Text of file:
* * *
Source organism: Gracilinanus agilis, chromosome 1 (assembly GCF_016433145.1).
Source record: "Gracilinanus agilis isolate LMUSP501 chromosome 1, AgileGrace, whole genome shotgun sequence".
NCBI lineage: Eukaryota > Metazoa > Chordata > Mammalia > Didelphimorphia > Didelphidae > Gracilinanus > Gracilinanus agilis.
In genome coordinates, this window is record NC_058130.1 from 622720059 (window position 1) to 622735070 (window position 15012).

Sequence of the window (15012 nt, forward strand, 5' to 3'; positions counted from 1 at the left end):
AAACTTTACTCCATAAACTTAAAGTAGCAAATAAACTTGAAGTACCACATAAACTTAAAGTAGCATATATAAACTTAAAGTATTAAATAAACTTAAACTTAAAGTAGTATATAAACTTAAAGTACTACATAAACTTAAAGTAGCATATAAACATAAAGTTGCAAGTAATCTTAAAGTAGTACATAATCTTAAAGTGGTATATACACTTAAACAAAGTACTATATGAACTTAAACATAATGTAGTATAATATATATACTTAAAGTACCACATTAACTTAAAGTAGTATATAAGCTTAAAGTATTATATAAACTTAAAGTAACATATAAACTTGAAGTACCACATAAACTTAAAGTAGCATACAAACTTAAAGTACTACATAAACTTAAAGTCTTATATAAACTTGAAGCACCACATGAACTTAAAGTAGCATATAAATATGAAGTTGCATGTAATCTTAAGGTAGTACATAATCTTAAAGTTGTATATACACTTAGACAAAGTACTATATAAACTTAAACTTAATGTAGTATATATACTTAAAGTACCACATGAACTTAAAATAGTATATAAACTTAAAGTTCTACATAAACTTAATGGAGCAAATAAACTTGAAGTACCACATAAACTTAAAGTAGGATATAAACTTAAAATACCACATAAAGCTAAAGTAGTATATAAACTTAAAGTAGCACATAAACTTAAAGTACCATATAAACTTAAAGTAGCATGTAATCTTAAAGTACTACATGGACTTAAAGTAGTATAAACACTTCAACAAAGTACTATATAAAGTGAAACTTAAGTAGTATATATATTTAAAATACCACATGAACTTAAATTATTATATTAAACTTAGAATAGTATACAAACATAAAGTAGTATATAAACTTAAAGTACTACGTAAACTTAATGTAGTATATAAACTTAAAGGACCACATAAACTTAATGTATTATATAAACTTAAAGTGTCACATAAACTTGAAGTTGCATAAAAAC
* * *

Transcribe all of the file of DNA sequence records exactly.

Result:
Source organism: Gracilinanus agilis, chromosome 1 (assembly GCF_016433145.1).
Source record: "Gracilinanus agilis isolate LMUSP501 chromosome 1, AgileGrace, whole genome shotgun sequence".
NCBI lineage: Eukaryota > Metazoa > Chordata > Mammalia > Didelphimorphia > Didelphidae > Gracilinanus > Gracilinanus agilis.
In genome coordinates, this window is record NC_058130.1 from 622720059 (window position 1) to 622735070 (window position 15012).

Sequence of the window (15012 nt, forward strand, 5' to 3'; positions counted from 1 at the left end):
AAACTTTACTCCATAAACTTAAAGTAGCAAATAAACTTGAAGTACCACATAAACTTAAAGTAGCATATATAAACTTAAAGTATTAAATAAACTTAAACTTAAAGTAGTATATAAACTTAAAGTACTACATAAACTTAAAGTAGCATATAAACATAAAGTTGCAAGTAATCTTAAAGTAGTACATAATCTTAAAGTGGTATATACACTTAAACAAAGTACTATATGAACTTAAACATAATGTAGTATAATATATATACTTAAAGTACCACATTAACTTAAAGTAGTATATAAGCTTAAAGTATTATATAAACTTAAAGTAACATATAAACTTGAAGTACCACATAAACTTAAAGTAGCATACAAACTTAAAGTACTACATAAACTTAAAGTCTTATATAAACTTGAAGCACCACATGAACTTAAAGTAGCATATAAATATGAAGTTGCATGTAATCTTAAGGTAGTACATAATCTTAAAGTTGTATATACACTTAGACAAAGTACTATATAAACTTAAACTTAATGTAGTATATATACTTAAAGTACCACATGAACTTAAAATAGTATATAAACTTAAAGTTCTACATAAACTTAATGGAGCAAATAAACTTGAAGTACCACATAAACTTAAAGTAGGATATAAACTTAAAATACCACATAAAGCTAAAGTAGTATATAAACTTAAAGTAGCACATAAACTTAAAGTACCATATAAACTTAAAGTAGCATGTAATCTTAAAGTACTACATGGACTTAAAGTAGTATAAACACTTCAACAAAGTACTATATAAAGTGAAACTTAAGTAGTATATATATTTAAAATACCACATGAACTTAAATTATTATATTAAACTTAGAATAGTATACAAACATAAAGTAGTATATAAACTTAAAGTACTACGTAAACTTAATGTAGTATATAAACTTAAAGGACCACATAAACTTAATGTATTATATAAACTTAAAGTGTCACATAAACTTGAAGTTGCATAAAAAC